Over on the London Historians’ Blog there’s a review of The Curious World of Samuel Pepys and John Evelyn by Margaret Willes. In lieu of our own review of the book I thought it worth linking to this one, by Mike Paterson.
Here’s part of the review:
…this was a remarkable period of firsts. Formalised scientific enquiry through the Royal Society; the introduction of tea, coffee and chocolate; the rise of the coffee houses (it was interesting find out that coffee had taken hold in Oxford some good ten years before London); the craze for imported foreign manufactures – furniture, linen, crockery, etc; shopping malls!
These are wonderfully developed, but for me there are two stand-out chapters. The first – Chapter 6, Pleasure in All Things, is mainly about Pepys. It addresses the Restoration theatre of Kelligrew and Davenant with appearances, of course, by Margaret Hughes (another first) and Nell Gwynn. Pepys’s love of music introduces us to how that was written, performed, consumed and distributed at the time.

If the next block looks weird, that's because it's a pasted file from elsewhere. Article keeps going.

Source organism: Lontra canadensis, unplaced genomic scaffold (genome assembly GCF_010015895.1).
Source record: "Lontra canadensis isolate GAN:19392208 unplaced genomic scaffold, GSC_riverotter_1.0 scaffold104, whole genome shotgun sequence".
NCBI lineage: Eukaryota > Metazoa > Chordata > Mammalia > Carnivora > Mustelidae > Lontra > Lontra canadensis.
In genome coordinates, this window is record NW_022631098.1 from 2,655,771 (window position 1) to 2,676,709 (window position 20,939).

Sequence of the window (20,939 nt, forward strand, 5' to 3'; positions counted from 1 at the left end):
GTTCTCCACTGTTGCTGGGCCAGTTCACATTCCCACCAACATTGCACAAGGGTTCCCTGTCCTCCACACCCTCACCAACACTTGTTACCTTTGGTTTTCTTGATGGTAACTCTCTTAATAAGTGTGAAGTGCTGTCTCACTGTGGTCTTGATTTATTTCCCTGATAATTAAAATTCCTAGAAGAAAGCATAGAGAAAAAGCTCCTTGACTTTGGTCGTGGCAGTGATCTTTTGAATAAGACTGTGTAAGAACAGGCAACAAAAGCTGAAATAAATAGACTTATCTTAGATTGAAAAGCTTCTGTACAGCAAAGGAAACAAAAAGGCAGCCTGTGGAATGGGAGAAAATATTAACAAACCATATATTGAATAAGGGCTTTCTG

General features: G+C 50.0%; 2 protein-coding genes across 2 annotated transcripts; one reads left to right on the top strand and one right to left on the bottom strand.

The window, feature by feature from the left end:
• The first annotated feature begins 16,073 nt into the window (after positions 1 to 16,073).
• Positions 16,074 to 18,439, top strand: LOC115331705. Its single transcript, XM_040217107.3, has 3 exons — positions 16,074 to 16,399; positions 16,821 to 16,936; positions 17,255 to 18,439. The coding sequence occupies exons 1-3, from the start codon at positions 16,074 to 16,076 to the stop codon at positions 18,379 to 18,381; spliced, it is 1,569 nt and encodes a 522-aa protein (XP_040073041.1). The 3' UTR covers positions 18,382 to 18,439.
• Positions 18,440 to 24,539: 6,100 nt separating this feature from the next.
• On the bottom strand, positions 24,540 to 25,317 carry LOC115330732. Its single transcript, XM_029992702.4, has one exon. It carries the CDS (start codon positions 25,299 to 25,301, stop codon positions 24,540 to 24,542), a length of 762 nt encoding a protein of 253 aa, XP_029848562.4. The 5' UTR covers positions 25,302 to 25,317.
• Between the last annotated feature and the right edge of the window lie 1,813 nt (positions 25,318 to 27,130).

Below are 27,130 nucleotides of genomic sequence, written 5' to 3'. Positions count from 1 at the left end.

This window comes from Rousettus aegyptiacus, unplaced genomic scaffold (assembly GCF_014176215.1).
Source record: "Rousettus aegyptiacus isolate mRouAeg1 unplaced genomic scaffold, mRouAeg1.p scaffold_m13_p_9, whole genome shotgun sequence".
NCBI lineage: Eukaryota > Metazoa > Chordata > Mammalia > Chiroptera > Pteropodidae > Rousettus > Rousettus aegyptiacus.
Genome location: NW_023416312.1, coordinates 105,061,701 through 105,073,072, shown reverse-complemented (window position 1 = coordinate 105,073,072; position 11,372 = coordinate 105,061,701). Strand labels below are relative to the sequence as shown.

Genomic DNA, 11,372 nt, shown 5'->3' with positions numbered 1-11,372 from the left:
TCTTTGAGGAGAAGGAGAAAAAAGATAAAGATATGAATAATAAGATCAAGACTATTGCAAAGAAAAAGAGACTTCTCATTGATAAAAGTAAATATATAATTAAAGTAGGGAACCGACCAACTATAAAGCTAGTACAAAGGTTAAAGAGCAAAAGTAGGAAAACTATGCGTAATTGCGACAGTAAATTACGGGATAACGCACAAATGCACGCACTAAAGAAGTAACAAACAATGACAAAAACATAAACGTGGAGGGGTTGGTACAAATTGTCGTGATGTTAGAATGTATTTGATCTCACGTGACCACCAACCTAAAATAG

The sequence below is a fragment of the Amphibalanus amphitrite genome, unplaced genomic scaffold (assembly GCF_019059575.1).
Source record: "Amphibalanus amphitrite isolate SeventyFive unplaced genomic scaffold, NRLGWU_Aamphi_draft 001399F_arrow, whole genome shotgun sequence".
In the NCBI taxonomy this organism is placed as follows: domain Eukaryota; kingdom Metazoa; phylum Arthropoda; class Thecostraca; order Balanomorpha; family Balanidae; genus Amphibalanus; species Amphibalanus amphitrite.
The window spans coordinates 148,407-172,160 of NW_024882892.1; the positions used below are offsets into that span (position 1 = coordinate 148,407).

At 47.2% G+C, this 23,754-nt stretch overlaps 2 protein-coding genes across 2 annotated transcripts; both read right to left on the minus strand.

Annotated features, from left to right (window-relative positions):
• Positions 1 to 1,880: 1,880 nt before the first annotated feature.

The other is the book’s final chapter – The Affection Which We Have to Books – which brings us full circle for both men: their love of books. This is one of the author’s specialities and it shines. Pepys’s library (now at Magdalene College, Cambridge) numbered some 3,000 titles while Evelyn’s was even larger at around 4,000 – both enormous by the standards of the day. … For me, this was one of the most fascinating sections of the book. One among many.
Many thanks to David Attwood for pointing out the article.